Recording of August 2021: Irene of Boston

Francesco Cafiso: Irene of Boston
Cafiso, alto saxophone; London Symphony Orchestra; four others
EFLAT EF0003 (CD, available as download, LP). 2020. EFLAT, prod.; Riccardo Piparo, Mat Bartram, Francesco Lupi, Roberto Romano, engs.
Performance *****
Sonics ****

The first time I heard Francesco Cafiso, I thought I was hallucinating. It was 2005. I had flown to Australia from Seattle to cover the Melbourne Jazz Festival. Cafiso appeared the first night. He was 15. He played the most outrageous bebop I had ever heard outside of Charlie Parker records. I thought I was delusional from jet lag.

I wasn't. Cafiso was one of the most extraordinary prodigies in jazz history. He gigged with the best jazz musicians in his native Sicily when he was 9, began making records when he was 12, and toured Europe with Wynton Marsalis when he was 14.

By 15, his chops were ridiculous, and his alto saxophone sound was celestial.

Cafiso's renown spread throughout Europe in his teenage years, but eventually critics began to worry about his conservatism. He played bebop of mind-boggling brilliance. But he played bebop only.

Around 2011, he dropped off the radar. For three years, he essentially withdrew from performing and recording. When he came back, he had done something few prodigies do: reinvented himself.

Cafiso had never been known as a composer. Now he played his own tunes exclusively, many inspired by the uproarious energy of Sicilian marching bands. In his role of improvising soloist, there were also shocking new developments. He had replaced his Selmer Mark VI alto saxophone with a Selmer Reference 54, which gave him a harder sound, closer to a tenor. He had transformed his natural lyricism into something free, wild, and raw.

The new Cafiso was introduced on a three-CD set, 3, on the Artist First label, in 2015. That album contains 29 new compositions performed by three ensembles, one of which is the London Symphony Orchestra (LSO). 3 is an underground classic, one of the major achievements of new-millennium jazz. In 2018, he released a nonet project, We Play for Tips, on his own EFLAT label. It reveals his continuing growth as a composer/arranger and further documents his mature identity as a soloist of incendiary virtuosity.

Now there is Irene of Boston. The title comes from the name of a 100-year-old sailing ship that crossed the seas of the world and ended up shipwrecked on a beach in Sicily in 2014. In Cafiso's imagination, the ship becomes a metaphor for a journey "embracing the wind that always pushes us to go 'a little further.'" To bring his story to life, he again relies on the LSO, plus an international rhythm section (pianist Mauro Schiavone; bassist Eric Wheeler; drummer Marcus Gilmore; percussionist Alex Acuña).

The 10-part suite begins quietly, as in a dream. The motifs of "Bouche Dorée—Apparition" coalesce from the orchestra's stirrings. The wind is just beginning to rustle the sails. By the second track, "Far Flow," the ship is powering through the waves on the seething energy of Gilmore and Acuña. The spiritual aspiration of the journey is depicted in rapt pieces like "Corto Maltese" and the title track, where yearning melodies unfold and evolve toward fulfillment.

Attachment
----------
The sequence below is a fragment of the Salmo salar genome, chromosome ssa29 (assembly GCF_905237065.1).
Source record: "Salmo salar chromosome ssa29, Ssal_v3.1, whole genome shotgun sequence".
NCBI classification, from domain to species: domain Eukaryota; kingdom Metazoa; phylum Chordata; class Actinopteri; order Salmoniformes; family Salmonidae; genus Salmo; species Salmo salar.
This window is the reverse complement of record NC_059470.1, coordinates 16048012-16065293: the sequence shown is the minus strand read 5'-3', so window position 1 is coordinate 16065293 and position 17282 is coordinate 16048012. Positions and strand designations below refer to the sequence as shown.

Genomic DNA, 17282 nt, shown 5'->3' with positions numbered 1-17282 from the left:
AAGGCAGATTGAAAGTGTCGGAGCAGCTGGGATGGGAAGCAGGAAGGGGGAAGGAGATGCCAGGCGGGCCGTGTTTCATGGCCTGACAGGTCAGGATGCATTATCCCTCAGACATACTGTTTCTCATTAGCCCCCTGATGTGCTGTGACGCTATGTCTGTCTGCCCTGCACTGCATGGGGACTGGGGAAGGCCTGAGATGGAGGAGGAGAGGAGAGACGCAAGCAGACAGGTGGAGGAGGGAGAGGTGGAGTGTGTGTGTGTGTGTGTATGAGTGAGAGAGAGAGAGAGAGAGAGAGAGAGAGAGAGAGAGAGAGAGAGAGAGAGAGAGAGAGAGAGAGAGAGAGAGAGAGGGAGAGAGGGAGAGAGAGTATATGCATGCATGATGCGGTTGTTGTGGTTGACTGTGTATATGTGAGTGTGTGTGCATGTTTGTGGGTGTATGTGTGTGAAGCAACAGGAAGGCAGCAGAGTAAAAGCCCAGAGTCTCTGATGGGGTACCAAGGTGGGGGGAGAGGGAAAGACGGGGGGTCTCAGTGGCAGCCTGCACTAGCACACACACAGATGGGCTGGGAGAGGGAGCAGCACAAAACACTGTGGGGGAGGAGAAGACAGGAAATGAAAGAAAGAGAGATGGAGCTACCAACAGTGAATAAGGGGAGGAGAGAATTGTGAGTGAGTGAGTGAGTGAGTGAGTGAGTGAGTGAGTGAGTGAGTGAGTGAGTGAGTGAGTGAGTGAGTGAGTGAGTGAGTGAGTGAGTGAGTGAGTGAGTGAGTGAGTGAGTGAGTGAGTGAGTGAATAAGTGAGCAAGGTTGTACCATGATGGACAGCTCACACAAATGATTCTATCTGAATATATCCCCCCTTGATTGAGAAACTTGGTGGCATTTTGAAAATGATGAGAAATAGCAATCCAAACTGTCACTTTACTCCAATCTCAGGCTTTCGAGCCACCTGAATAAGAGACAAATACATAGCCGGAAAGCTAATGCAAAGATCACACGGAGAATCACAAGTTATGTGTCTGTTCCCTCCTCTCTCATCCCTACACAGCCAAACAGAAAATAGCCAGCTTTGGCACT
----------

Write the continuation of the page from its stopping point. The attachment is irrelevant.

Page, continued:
For a latecomer to composing and arranging, Cafiso manages the details of his large ensemble skillfully. (At 32, he is a "latecomer" because he has been a professional musician for 20 years.) From five stringed instruments of the LSO, plus its brass and woodwind sections, he derives subtly shifting colors and deep textures. In the sonorities of cello, oboe, and bassoon, motivic development is intriguing even when (or especially when) barely whispered. Some pieces, such as "Seasons of a Dream" and "Fluid Remembrance," feature haunting recurring melodies but no solos.

Cafiso's solos, when they come, are shattering. Perhaps only someone with his vast technique and his grounding from childhood in song forms could break through to such discoveries of jagged lyricism. His solos are deliverances to which the story builds and builds again.

Irene of Boston was recorded by three engineers in three studios. The musicians were never together in one place. But mixing engineer Riccardo Piparo integrated and balanced the disparate elements: a large ensemble; a single instrumentalist; a powerhouse rhythm section; delicate orchestral nuances; ass-kicking dynamic range.

Francesco Cafiso is probably the most important European musician who has remained largely undiscovered by the American jazz community. You can find the music at all the major digital platforms.—Thomas Conrad

JoeE SP9's picture

I've been a fan since hearing Happy Time (I bought it). He was 17 then. Thanks for the tip on this issue.

granosalis's picture


Lazer's picture

I’ve been trying to find a source that has this album on vinyl. So far my attempts have been fruitless. Can anyone provide a link or source that sells this album on vinyl?